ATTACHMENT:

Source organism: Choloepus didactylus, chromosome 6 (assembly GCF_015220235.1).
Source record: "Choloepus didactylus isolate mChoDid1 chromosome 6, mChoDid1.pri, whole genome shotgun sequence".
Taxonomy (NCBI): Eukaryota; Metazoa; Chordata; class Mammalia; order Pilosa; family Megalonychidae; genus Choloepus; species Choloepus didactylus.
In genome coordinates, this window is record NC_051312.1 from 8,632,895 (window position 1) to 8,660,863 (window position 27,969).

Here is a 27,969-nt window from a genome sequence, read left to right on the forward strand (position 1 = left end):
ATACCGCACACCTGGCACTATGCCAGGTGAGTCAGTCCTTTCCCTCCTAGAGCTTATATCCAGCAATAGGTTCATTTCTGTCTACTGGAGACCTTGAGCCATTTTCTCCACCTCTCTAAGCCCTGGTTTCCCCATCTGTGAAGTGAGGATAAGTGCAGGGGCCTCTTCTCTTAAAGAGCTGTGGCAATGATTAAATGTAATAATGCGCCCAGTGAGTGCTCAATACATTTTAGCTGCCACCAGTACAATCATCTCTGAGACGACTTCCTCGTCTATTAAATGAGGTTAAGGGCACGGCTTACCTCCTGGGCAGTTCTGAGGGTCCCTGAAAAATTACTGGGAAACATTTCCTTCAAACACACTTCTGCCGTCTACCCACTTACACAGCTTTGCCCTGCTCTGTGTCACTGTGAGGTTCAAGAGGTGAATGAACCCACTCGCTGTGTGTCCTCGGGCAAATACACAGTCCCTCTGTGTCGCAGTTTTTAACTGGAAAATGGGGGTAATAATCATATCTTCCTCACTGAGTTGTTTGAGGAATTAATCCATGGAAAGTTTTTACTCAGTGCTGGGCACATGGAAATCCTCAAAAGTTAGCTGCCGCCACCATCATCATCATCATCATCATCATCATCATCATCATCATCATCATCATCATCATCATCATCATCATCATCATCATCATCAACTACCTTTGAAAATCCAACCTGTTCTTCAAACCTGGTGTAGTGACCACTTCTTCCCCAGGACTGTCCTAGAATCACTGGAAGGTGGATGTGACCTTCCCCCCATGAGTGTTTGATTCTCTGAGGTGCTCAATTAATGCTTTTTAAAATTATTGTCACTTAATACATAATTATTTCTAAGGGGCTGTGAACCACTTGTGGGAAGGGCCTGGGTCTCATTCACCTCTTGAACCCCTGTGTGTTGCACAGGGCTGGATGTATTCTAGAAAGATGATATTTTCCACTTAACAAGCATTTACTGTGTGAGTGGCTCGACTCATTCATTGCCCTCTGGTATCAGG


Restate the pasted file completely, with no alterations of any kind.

Source organism: Choloepus didactylus, chromosome 6 (assembly GCF_015220235.1).
Source record: "Choloepus didactylus isolate mChoDid1 chromosome 6, mChoDid1.pri, whole genome shotgun sequence".
Taxonomy (NCBI): Eukaryota; Metazoa; Chordata; class Mammalia; order Pilosa; family Megalonychidae; genus Choloepus; species Choloepus didactylus.
In genome coordinates, this window is record NC_051312.1 from 8,632,895 (window position 1) to 8,660,863 (window position 27,969).

Here is a 27,969-nt window from a genome sequence, read left to right on the forward strand (position 1 = left end):
ATACCGCACACCTGGCACTATGCCAGGTGAGTCAGTCCTTTCCCTCCTAGAGCTTATATCCAGCAATAGGTTCATTTCTGTCTACTGGAGACCTTGAGCCATTTTCTCCACCTCTCTAAGCCCTGGTTTCCCCATCTGTGAAGTGAGGATAAGTGCAGGGGCCTCTTCTCTTAAAGAGCTGTGGCAATGATTAAATGTAATAATGCGCCCAGTGAGTGCTCAATACATTTTAGCTGCCACCAGTACAATCATCTCTGAGACGACTTCCTCGTCTATTAAATGAGGTTAAGGGCACGGCTTACCTCCTGGGCAGTTCTGAGGGTCCCTGAAAAATTACTGGGAAACATTTCCTTCAAACACACTTCTGCCGTCTACCCACTTACACAGCTTTGCCCTGCTCTGTGTCACTGTGAGGTTCAAGAGGTGAATGAACCCACTCGCTGTGTGTCCTCGGGCAAATACACAGTCCCTCTGTGTCGCAGTTTTTAACTGGAAAATGGGGGTAATAATCATATCTTCCTCACTGAGTTGTTTGAGGAATTAATCCATGGAAAGTTTTTACTCAGTGCTGGGCACATGGAAATCCTCAAAAGTTAGCTGCCGCCACCATCATCATCATCATCATCATCATCATCATCATCATCATCATCATCATCATCATCATCATCATCATCATCATCATCATCAACTACCTTTGAAAATCCAACCTGTTCTTCAAACCTGGTGTAGTGACCACTTCTTCCCCAGGACTGTCCTAGAATCACTGGAAGGTGGATGTGACCTTCCCCCCATGAGTGTTTGATTCTCTGAGGTGCTCAATTAATGCTTTTTAAAATTATTGTCACTTAATACATAATTATTTCTAAGGGGCTGTGAACCACTTGTGGGAAGGGCCTGGGTCTCATTCACCTCTTGAACCCCTGTGTGTTGCACAGGGCTGGATGTATTCTAGAAAGATGATATTTTCCACTTAACAAGCATTTACTGTGTGAGTGGCTCGACTCATTCATTGCCCTCTGGTATCAGG